Instead, before making the decision to cut compensation, HR teams can use tools to model a variety of potential scenarios and the organizational outcomes before implementation. For example, they should look at what changes are happening within the organization (headcount changes for each department, early retirement, changes in benefit plans, etc.) and think about how the outcome will impact total rewards across the entire organization, rather than for one department or one individual.
Another consideration is how compensation translates locally. Rewards more than compensation are often defined and valued on a local level. Benefits in one location may be more important than in other locations, especially when companies are evaluating total rewards on a global level. Leveraging these local differences can optimize compensation costs by prioritizing benefits with most value to the individual. These determinations help to win back compensation spend without employees bearing the negative impact.
3. Utilize Data to Optimize Compensation Spending
While compensation plan adjustments can often save headcount, how can employers handle those adjustments fairly? Rich data related to different locations and demographics is key for organizations to understand a holistic picture of compensation, uncover pay gaps and identify drivers of these gaps.
Looking at factors such as inflation or cost of living adjustments are vital in creating fair compensation. After evaluating data and pay gap drivers, organizations can optimize spending and adjust rewards packages based on their employee data, analyze the effectiveness of their current model, set new pay scales and model cost projections. These adjustments can include short-term investments to create quick wins for employees without committing to benefits for the long term. For example, providing a one-time remote work stipend for employees no longer coming into the office.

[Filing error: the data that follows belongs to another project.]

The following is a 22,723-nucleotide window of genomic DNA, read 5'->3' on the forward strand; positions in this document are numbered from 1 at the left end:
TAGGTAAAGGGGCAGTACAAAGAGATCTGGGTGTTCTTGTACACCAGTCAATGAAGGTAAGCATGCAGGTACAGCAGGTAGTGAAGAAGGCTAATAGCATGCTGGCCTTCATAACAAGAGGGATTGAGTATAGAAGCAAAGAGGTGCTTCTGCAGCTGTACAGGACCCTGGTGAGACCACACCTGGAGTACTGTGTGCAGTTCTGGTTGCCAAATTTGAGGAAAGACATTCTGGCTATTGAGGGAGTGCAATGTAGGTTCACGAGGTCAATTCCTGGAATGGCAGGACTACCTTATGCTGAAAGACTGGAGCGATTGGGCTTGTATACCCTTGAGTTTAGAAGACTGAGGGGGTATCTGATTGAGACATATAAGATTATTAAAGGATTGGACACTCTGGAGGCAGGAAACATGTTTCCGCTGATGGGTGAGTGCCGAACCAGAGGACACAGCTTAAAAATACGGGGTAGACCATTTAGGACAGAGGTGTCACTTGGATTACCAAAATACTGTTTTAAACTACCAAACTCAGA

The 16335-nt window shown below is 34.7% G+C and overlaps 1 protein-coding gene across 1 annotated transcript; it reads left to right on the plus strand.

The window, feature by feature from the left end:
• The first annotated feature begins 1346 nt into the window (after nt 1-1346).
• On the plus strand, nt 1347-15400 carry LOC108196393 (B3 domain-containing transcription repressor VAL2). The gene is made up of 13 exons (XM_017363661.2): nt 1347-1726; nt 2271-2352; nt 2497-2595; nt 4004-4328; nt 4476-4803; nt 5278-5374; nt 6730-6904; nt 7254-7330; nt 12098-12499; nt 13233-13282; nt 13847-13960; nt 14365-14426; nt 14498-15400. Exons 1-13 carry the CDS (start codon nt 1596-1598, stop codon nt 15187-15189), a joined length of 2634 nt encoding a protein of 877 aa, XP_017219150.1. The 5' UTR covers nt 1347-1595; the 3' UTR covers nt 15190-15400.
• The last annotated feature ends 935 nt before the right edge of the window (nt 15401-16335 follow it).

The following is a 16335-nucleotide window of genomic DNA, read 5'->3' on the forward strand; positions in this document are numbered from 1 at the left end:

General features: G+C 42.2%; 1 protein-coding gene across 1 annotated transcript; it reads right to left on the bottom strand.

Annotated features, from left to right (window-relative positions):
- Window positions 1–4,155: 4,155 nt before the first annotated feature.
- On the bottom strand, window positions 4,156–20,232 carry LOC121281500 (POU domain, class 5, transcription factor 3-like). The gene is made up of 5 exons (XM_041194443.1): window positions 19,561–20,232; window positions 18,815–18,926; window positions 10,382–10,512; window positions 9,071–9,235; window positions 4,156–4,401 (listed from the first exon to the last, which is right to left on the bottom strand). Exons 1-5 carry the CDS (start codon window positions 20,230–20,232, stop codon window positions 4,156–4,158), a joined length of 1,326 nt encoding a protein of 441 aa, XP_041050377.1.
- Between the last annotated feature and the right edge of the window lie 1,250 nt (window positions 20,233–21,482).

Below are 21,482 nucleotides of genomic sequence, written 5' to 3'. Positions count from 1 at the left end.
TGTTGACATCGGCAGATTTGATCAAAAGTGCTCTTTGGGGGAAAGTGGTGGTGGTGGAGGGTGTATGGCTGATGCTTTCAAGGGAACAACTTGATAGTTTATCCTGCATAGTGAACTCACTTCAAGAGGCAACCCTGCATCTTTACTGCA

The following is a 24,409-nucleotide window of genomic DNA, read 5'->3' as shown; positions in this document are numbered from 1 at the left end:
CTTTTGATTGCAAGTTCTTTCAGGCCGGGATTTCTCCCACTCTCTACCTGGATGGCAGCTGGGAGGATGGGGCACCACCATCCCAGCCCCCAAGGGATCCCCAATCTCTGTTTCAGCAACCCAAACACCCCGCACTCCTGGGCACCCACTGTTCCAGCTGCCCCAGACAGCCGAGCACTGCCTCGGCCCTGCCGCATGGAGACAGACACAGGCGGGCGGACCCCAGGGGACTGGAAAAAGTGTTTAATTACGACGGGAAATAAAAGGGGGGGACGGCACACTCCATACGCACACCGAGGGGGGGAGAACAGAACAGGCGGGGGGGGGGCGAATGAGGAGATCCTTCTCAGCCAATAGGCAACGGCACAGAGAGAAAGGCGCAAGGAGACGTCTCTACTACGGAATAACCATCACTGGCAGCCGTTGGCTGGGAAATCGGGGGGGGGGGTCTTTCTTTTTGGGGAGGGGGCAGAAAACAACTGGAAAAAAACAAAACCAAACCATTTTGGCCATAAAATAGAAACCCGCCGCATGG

4. Employ Tools to Retain and Motivate Your Best Performers
It’s more important now more than ever to retain the top performers whom organizations have invested in to keep the business afloat. However, despite the economic uncertainty and high unemployment rate, 85% of currently employed individuals are still considering looking for a new job.
Through the past six months, organizations have had to make difficult decisions and there are inevitably more to come. To retain employees through these changes, it’s important to identify top performers, understand how they might be affected and communicate what the company is doing to try to mitigate potential negative effects. Moving forward, as changes in rewards and compensation continue, keep staff aligned with changing strategy as part of ongoing communication — transparency is key through both positive changes and difficult decisions.
Adjusting performance expectations to reflect the current workforce landscape is also important to retention. Organizations will need to consider a much broader range of attributes for advancement than before the pandemic. For example, having a positive impact on the company, promoting collaboration or achieving business results may now have higher value than the hours worked. This is especially important when we think about how to retain working parents, particularly working mothers, who have taken on the brunt of the pandemic child-care burden.
5. Ensure the Ability to Adapt
There’s no going back to life before the pandemic, so putting your organization in position to adapt to changes is the best way to ensure future success. The way HR teams have been functioning for years, and even at the beginning of 2020, is not the same way we need to execute and prioritize for the future. For example, sales quotas from Q1 may not be realistically achievable in Q4, so adjustments should be made to reflect the reality of the current business environment; bonus management processes may take into account different factors or metrics; and special circumstances may need to be taken into account in employees’ performance.
Moving forward, the ability to adapt quickly will be critical to success. Businesses can leverage data-driven compensation, one of the greatest organizational spends, to become more agile and adjust more efficiently than in the past.